UNFINISHED PORTRAIT (1934) by Agatha Christie

When I started Fedora I promised myself that I would try to avoid Agatha Christie as much as possible, not because I don’t enjoy her work but simply out of a spirit of self-preservation. She is already so well represented on the blogosphere that it seemed sensible to give the great lady a wide berth as I didn’t expect to be able to compete given her pop culture ubiquity in general. Today however Patti Abbott is celebrating the work of la Christie over at her Pattinase blog and this seems like a good opportunity to break my own rule. However, in the hope of selecting a title less likely to overlap with choices made by other contributors, I have selected one of the books she originally published as by ‘Mary Westmacott’ that is generally held to have been quite autobiographical. The following review is also offered as part of Kerrie’s 2012 Alphabet of Crime community meme over at her Mysteries in Paradise blog, which has reached the letter U. In addition, as the book came out before 1960, this review is eligible under the Golden Girls part of Bev’s 2012 Vintage Mystery Readers Challenge for which I have elected to read and review at least eight novels by women mystery authors published pre-1960.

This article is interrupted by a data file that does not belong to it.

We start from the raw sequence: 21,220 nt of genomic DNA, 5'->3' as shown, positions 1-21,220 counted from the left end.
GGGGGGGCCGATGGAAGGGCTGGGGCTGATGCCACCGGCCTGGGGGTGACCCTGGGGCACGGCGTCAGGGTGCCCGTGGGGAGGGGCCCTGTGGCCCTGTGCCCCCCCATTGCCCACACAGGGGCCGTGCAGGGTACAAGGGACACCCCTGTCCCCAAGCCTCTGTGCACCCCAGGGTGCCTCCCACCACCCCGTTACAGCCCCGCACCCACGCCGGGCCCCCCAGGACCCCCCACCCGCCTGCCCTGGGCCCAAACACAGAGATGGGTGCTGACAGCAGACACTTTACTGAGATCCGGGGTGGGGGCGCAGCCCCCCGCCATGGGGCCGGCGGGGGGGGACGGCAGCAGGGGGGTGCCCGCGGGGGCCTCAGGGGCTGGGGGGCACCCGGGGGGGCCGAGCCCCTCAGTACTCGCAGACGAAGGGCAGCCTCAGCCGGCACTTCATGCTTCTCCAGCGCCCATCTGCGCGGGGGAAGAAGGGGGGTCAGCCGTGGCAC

“… a blend of real people and events … In Celia we have more nearly than anywhere else a portrait of Agatha” – Max Mallowan in his memoirs

The first thing you notice about this book is how long it is – at some 400 pages it is by my reckoning, and by some margin too, the longest of her novels. The second thing is how many layers the author introduces between the reader and the subject. The book opens with a foreword in the shape of a letter from the author to a friend in the book trade, asking her to see about getting the manuscript ready for publication. We learn that he is a painter who is no longer able to practice his craft and has decided to take up writing instead. He tells us of his meeting with Celia, the subject of the book, when she was at her lowest ebb, contemplating suicide. He managed to dissuade her and took her back to his hotel where she recounted the story of her life, which he is now re-fashioning in the third person with occasional interruptions and personal observations on things that Celia may not have been able to see clearly for herself. In one of these he admits that the creatures on the written page are more and more his creation.

“Now”, thought Celia, “I’m pretending to be a writer. I think it’s queerer that pretending to be a wife or a mother.”